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Boyesen, Hjalmar Hjorth (23 September 1848–04 October 1895), author and educator, was born in Fredriksvaern, Norway, the son of Sarolf Boyesen, a mathematics instructor in the naval academy there, and Hanna (or Helga) Tveten Hjorth, the foster daughter of Judge Hjorth of Systrand. In 1854 Sarolf Boyesen, out of favor because he had joined the Swedenborgian church, sent his family to Judge Hjorth and entered the American army, for a period of two years. Hjalmar Boyesen loved the natural setting of Systrand, relished the servants’ folktales there, was sad when he was sent away to school, and found consolation in reading and writing. He attended Latin school at Drammen and Gymnasium at Christiania and graduated from the Royal Fredriks University in 1868—adept in several languages. He obtained family permission to go to the United States, which his father had extolled as the land of freedom and opportunity....

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Brooks, Cleanth (16 October 1906–10 May 1994), teacher, critic, and scholar, was born in Murray, Kentucky, the son of Cleanth Brooks, Sr., an Episcopalian minister, and Bessie Lee Witherspoon. The family soon moved to Tennessee where his father served a number of parishes near Memphis. Despite their peripatetic lifestyle, Cleanth’s parents helped their shy, precocious son to find the stability that he needed by encouraging in him a devotion to the great literature of the world. Eventually, Cleanth attended the Mc Tyeire School, where, in addition to the standard academic fare of the era, he learned Greek and Latin and continued the education in classical literature that had begun at age five with his father’s present of a collections of tales from the ...

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Canby, Henry Seidel (06 September 1878–05 April 1961), educator, author, and editor, was born in Wilmington, Delaware, the son of Edward Tatnell Canby, a founder and president of the Delaware Trust Company, and Ella Augusta Seidel. Though reared in an Episcopalian family, Canby attended Quaker schools and then entered Yale, where he edited two undergraduate literary papers and earned his Ph.B. in 1899. While studying for his Ph.D. in English literature (1905) and afterward, he taught at Yale (1900–1916). He was the first professor at Yale to offer courses in American literature. Early in his career, he championed the work of ...

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Dykes, Eva Beatrice (13 August 1893–29 October 1986), scholar and educator, was born in Washington, D.C., the daughter of James Stanley Dykes and Martha Ann Howard. Eva Dykes graduated from M. Street High (later Paul Laurence Dunbar High School) in 1910. As valedictorian of her class, she won from Alpha Kappa Alpha Sorority a $10 scholarship to attend Howard University, where she graduated summa cum laude with a B.A. in English in 1914. After a year of teaching Latin and English at the now defunct Walden University in Nashville, Tennessee, and for another year elsewhere, she was urged by James Howard, a physician and uncle on her mother’s side, to enter Radcliffe College in 1916. Subsequently, she earned a second B.A. in English, magna cum laude, in 1917. Elected Phi Beta Kappa, she received an M.A. in English in 1918 and a Ph.D. in English philology in 1921. Her dissertation was titled “Pope and His Influence in America from 1715 to 1850.”...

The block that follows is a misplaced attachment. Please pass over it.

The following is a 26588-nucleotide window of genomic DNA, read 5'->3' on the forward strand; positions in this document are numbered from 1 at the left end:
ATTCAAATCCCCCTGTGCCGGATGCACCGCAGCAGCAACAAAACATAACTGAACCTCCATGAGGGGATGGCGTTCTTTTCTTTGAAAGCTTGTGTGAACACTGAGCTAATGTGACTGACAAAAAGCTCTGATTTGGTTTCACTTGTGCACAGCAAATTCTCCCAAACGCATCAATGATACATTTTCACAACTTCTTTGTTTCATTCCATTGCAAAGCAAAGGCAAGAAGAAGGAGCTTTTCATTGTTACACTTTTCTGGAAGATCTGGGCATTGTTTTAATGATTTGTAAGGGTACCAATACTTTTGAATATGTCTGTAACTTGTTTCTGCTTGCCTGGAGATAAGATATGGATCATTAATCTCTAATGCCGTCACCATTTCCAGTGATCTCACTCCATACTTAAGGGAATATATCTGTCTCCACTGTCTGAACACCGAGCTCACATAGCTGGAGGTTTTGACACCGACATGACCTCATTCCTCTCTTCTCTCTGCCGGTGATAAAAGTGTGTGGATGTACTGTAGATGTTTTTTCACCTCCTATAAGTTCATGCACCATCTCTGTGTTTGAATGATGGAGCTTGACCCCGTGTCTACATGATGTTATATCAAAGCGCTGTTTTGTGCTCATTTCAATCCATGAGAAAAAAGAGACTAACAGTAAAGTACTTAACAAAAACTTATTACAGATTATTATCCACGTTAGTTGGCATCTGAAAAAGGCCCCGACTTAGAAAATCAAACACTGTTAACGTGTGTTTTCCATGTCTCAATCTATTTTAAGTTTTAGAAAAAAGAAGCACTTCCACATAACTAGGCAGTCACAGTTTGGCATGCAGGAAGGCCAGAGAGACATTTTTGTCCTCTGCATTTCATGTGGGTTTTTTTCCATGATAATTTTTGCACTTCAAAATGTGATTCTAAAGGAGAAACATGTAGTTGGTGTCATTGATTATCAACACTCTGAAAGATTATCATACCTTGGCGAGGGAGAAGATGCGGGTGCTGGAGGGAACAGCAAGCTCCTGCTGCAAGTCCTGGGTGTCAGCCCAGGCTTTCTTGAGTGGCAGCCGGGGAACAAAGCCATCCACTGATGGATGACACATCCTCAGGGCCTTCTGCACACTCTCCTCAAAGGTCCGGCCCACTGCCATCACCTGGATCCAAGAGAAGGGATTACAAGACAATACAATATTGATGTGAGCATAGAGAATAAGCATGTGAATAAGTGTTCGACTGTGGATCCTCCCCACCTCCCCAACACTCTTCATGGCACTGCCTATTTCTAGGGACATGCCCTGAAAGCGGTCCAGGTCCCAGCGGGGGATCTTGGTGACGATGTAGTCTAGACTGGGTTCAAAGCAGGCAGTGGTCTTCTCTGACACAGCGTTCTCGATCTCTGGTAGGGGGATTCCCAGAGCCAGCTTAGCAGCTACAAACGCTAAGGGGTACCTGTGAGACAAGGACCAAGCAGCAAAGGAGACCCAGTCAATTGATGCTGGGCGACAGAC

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Greenlaw, Edwin Almiron (06 April 1874–10 September 1931), Renaissance scholar and educator, was born in Flora, Illinois, the son of Thomas Brewer Greenlaw, educator and newspaper publisher, and Emma Julia Leverich. At age twelve he entered Chester High School and quickly became its top student, graduating two years later. He studied at Chester High School for an additional year after graduation, then taught classes in telegraphy, shorthand, literature, and business at Orchard City College. He entered Illinois College in 1893 but interrupted his education after a year to accept the presidency of Orchard City College. After serving two years at Orchard, he entered Northwestern University in February 1896, graduating with an A.B. in history in 1897 and an M.A. in history in 1898. In September 1898 he married Mary Elizabeth Durland; they had three children....

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Hubbell, Jay Broadus (08 May 1885–13 February 1979), university teacher and literary historian, was born in Smyth County, Virginia, the son of David Shelton Hubbell, a Baptist minister, and Ruth Eller. He was educated at Richmond College (B.A., 1905), Harvard University (M.A., 1908), and Columbia University (Ph.D., 1922), teaching in the meantime at the University of North Carolina (1908–1909), Wake Forest College (1911–1914), and Southern Methodist University (1915–1927), with time out for service in World War I as a first lieutenant in the field artillery (1918–1919). In 1918 he married Lucinda Smith of Dallas, Texas, one of his students at Southern Methodist University (SMU) and the daughter of a well-known attorney. The couple had two sons, Jay Broadus Hubbell, Jr., who frequently served as his father’s research assistant, and David Smith Hubbell, a physician. After his return from the war, Hubbell became chair of the Department of English and E. A. Lilly Professor of English at SMU and edited the ...